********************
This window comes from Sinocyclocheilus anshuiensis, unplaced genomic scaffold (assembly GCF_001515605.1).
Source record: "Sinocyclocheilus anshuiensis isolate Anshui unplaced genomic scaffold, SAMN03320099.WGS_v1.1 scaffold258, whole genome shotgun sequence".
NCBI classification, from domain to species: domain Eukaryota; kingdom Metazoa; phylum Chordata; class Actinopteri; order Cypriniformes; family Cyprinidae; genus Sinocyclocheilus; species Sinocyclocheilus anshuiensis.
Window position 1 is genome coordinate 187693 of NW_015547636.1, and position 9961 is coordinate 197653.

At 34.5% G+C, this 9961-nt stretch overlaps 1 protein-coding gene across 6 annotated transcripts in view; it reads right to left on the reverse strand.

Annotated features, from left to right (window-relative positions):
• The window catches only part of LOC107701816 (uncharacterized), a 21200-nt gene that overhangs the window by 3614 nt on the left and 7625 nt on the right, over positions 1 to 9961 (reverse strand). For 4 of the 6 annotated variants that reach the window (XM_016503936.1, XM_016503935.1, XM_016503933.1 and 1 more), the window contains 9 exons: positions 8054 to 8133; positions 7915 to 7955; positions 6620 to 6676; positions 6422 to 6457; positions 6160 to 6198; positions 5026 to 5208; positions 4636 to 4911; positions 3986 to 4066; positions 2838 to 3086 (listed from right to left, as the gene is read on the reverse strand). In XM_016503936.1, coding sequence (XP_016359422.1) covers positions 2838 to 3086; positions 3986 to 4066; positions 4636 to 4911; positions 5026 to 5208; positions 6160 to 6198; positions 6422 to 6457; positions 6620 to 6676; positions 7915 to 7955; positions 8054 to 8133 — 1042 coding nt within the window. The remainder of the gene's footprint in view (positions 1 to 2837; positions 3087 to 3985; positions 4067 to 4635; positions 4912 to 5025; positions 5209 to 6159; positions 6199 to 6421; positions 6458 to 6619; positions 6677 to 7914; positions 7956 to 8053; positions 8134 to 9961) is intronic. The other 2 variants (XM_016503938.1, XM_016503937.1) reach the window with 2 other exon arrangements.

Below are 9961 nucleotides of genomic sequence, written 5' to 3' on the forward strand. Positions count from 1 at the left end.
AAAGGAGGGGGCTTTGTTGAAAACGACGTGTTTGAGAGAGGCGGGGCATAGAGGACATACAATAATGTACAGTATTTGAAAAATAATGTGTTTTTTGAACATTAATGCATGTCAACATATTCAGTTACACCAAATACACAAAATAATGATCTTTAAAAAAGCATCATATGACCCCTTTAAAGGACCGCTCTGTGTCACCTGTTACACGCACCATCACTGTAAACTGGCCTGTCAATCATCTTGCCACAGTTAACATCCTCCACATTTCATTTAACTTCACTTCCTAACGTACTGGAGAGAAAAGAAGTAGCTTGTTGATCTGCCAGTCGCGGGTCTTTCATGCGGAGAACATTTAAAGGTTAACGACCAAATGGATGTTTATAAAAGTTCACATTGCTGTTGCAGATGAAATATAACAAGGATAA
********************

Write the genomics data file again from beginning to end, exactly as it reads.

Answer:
This window comes from Sinocyclocheilus anshuiensis, unplaced genomic scaffold (assembly GCF_001515605.1).
Source record: "Sinocyclocheilus anshuiensis isolate Anshui unplaced genomic scaffold, SAMN03320099.WGS_v1.1 scaffold258, whole genome shotgun sequence".
NCBI classification, from domain to species: domain Eukaryota; kingdom Metazoa; phylum Chordata; class Actinopteri; order Cypriniformes; family Cyprinidae; genus Sinocyclocheilus; species Sinocyclocheilus anshuiensis.
Window position 1 is genome coordinate 187693 of NW_015547636.1, and position 9961 is coordinate 197653.

At 34.5% G+C, this 9961-nt stretch overlaps 1 protein-coding gene across 6 annotated transcripts in view; it reads right to left on the reverse strand.

Annotated features, from left to right (window-relative positions):
• The window catches only part of LOC107701816 (uncharacterized), a 21200-nt gene that overhangs the window by 3614 nt on the left and 7625 nt on the right, over positions 1 to 9961 (reverse strand). For 4 of the 6 annotated variants that reach the window (XM_016503936.1, XM_016503935.1, XM_016503933.1 and 1 more), the window contains 9 exons: positions 8054 to 8133; positions 7915 to 7955; positions 6620 to 6676; positions 6422 to 6457; positions 6160 to 6198; positions 5026 to 5208; positions 4636 to 4911; positions 3986 to 4066; positions 2838 to 3086 (listed from right to left, as the gene is read on the reverse strand). In XM_016503936.1, coding sequence (XP_016359422.1) covers positions 2838 to 3086; positions 3986 to 4066; positions 4636 to 4911; positions 5026 to 5208; positions 6160 to 6198; positions 6422 to 6457; positions 6620 to 6676; positions 7915 to 7955; positions 8054 to 8133 — 1042 coding nt within the window. The remainder of the gene's footprint in view (positions 1 to 2837; positions 3087 to 3985; positions 4067 to 4635; positions 4912 to 5025; positions 5209 to 6159; positions 6199 to 6421; positions 6458 to 6619; positions 6677 to 7914; positions 7956 to 8053; positions 8134 to 9961) is intronic. The other 2 variants (XM_016503938.1, XM_016503937.1) reach the window with 2 other exon arrangements.

Below are 9961 nucleotides of genomic sequence, written 5' to 3' on the forward strand. Positions count from 1 at the left end.
AAAGGAGGGGGCTTTGTTGAAAACGACGTGTTTGAGAGAGGCGGGGCATAGAGGACATACAATAATGTACAGTATTTGAAAAATAATGTGTTTTTTGAACATTAATGCATGTCAACATATTCAGTTACACCAAATACACAAAATAATGATCTTTAAAAAAGCATCATATGACCCCTTTAAAGGACCGCTCTGTGTCACCTGTTACACGCACCATCACTGTAAACTGGCCTGTCAATCATCTTGCCACAGTTAACATCCTCCACATTTCATTTAACTTCACTTCCTAACGTACTGGAGAGAAAAGAAGTAGCTTGTTGATCTGCCAGTCGCGGGTCTTTCATGCGGAGAACATTTAAAGGTTAACGACCAAATGGATGTTTATAAAAGTTCACATTGCTGTTGCAGATGAAATATAACAAGGATAA